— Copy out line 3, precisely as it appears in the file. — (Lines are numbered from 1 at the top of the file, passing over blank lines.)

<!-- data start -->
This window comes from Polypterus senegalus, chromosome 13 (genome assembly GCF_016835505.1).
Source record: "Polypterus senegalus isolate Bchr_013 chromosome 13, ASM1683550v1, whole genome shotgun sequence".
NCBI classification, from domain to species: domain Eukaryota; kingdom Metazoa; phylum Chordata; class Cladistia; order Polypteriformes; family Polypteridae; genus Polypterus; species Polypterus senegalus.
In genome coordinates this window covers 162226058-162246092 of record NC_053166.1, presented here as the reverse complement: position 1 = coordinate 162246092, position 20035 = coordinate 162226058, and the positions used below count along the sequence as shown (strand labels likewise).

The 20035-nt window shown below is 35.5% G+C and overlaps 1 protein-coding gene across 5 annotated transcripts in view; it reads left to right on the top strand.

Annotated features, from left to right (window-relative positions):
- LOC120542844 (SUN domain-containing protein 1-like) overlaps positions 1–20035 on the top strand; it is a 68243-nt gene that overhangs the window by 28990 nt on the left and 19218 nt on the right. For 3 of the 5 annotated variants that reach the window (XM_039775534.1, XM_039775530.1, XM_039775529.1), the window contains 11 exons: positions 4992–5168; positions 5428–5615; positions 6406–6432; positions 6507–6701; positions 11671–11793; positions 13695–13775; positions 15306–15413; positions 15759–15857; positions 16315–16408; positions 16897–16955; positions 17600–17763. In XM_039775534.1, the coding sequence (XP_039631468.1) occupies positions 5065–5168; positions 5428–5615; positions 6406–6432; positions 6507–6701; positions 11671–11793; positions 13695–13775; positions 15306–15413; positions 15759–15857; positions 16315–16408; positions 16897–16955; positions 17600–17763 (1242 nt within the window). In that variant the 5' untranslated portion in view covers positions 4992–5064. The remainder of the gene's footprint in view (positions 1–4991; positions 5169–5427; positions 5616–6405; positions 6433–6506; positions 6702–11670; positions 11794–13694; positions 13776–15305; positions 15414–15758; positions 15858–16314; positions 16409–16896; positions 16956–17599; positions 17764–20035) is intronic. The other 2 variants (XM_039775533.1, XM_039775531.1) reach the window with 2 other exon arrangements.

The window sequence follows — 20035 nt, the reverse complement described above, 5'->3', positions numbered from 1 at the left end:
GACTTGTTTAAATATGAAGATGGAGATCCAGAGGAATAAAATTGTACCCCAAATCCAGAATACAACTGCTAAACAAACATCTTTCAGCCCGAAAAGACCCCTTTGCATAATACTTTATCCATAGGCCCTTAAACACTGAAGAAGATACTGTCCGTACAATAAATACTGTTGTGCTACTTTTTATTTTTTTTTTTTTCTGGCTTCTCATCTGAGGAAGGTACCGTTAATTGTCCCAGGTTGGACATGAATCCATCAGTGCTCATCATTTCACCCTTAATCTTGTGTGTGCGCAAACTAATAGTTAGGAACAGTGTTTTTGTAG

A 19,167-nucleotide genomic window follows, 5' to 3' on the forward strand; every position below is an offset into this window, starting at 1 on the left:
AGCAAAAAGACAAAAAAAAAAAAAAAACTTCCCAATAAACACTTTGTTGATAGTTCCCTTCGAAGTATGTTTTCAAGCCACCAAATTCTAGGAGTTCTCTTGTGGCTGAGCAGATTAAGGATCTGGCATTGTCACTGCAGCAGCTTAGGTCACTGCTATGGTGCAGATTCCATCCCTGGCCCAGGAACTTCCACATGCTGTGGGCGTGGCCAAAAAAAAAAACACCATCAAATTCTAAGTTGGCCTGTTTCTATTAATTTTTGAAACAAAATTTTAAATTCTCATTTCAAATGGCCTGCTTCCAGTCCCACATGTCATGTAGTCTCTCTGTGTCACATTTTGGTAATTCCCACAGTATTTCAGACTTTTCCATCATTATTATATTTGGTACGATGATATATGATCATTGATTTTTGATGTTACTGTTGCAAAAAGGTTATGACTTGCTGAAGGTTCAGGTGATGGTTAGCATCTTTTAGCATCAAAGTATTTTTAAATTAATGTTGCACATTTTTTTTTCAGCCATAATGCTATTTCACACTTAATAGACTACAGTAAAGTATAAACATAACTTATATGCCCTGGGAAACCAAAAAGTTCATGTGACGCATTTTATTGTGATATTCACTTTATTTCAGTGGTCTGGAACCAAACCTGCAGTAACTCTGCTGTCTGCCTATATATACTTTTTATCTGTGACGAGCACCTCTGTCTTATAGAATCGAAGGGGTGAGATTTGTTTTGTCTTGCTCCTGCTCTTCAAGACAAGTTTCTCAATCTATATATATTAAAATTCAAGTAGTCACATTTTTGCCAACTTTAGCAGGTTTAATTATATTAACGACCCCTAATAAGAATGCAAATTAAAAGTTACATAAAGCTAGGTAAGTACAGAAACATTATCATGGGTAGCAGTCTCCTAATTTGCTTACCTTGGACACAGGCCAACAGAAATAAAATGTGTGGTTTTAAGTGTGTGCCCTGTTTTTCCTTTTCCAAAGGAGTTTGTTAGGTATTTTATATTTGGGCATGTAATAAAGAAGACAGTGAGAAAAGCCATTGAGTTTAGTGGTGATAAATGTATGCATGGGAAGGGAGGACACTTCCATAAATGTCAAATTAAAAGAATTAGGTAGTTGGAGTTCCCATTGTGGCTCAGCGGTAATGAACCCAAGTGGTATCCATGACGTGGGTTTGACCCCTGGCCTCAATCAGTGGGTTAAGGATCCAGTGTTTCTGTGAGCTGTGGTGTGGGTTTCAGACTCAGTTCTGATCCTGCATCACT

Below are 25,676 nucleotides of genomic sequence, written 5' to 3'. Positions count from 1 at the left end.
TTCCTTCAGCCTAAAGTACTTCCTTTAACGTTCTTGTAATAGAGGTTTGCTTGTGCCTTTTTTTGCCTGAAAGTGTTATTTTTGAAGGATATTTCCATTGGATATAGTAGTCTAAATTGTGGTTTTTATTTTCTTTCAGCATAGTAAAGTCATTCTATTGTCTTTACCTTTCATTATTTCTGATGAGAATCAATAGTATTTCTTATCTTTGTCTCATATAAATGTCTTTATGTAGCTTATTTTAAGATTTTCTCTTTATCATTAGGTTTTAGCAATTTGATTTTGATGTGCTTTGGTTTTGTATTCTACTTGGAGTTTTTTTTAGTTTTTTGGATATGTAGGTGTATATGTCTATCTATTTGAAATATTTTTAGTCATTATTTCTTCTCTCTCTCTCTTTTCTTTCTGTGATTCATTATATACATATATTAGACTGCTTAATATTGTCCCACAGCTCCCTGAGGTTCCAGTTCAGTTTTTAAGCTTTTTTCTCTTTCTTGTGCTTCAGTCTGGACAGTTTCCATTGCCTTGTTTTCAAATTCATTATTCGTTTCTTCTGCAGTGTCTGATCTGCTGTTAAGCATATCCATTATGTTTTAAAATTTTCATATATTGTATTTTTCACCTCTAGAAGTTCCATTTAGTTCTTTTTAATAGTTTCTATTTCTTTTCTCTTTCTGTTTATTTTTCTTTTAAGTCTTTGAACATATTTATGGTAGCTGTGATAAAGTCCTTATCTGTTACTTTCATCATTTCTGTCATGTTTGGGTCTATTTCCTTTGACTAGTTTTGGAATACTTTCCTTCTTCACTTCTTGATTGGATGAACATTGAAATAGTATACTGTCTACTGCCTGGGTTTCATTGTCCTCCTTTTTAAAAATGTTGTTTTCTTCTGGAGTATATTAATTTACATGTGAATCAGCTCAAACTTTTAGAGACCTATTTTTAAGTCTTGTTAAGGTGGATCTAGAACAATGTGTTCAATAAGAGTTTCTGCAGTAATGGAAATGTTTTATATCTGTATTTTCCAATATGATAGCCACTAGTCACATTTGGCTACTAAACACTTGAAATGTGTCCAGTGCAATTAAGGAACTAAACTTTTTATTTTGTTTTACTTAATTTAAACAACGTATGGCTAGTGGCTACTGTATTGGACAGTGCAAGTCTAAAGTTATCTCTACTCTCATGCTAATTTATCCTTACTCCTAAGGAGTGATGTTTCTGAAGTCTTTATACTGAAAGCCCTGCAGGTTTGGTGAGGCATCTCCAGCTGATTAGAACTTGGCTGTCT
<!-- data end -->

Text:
NCBI classification, from domain to species: domain Eukaryota; kingdom Metazoa; phylum Chordata; class Cladistia; order Polypteriformes; family Polypteridae; genus Polypterus; species Polypterus senegalus.